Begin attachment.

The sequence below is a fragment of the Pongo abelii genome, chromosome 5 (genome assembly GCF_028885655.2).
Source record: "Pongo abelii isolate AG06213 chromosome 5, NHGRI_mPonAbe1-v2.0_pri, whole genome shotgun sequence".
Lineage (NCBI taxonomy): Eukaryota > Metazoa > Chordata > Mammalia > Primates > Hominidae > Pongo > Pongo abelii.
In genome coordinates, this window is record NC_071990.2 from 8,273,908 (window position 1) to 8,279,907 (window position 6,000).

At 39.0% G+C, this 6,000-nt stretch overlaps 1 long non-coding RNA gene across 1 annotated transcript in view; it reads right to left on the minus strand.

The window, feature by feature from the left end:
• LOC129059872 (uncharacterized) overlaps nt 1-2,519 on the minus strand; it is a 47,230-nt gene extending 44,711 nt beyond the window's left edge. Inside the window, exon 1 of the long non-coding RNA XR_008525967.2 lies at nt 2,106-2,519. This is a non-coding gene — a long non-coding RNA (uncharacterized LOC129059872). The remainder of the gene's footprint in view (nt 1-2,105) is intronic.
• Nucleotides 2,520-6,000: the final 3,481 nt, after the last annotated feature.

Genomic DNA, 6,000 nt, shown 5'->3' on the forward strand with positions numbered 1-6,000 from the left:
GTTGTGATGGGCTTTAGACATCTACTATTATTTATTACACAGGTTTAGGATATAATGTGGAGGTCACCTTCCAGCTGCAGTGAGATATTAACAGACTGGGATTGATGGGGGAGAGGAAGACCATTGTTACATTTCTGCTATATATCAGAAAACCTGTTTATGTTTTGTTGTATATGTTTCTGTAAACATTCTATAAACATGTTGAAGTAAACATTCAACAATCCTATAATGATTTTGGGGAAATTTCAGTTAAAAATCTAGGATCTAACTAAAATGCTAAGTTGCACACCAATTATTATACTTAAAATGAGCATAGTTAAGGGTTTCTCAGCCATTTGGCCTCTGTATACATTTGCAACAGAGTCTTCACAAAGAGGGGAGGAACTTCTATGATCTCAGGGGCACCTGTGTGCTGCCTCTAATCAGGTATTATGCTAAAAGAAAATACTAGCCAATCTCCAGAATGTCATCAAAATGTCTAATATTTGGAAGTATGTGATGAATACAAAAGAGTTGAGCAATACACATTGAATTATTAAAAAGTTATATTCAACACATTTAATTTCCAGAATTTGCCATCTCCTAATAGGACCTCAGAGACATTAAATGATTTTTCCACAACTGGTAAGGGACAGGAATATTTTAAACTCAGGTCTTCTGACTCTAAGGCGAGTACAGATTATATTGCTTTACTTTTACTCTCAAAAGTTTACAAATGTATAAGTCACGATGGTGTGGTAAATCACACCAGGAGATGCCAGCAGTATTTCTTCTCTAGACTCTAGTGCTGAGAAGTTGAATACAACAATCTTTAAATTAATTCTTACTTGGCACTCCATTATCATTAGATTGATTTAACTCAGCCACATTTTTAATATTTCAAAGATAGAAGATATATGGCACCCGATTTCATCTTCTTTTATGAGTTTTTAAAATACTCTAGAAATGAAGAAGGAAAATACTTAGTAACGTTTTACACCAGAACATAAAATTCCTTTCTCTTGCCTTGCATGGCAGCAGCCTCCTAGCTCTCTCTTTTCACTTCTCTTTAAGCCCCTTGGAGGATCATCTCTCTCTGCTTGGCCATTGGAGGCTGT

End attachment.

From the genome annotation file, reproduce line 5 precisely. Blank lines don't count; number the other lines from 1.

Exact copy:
At 39.0% G+C, this 6,000-nt stretch overlaps 1 long non-coding RNA gene across 1 annotated transcript in view; it reads right to left on the minus strand.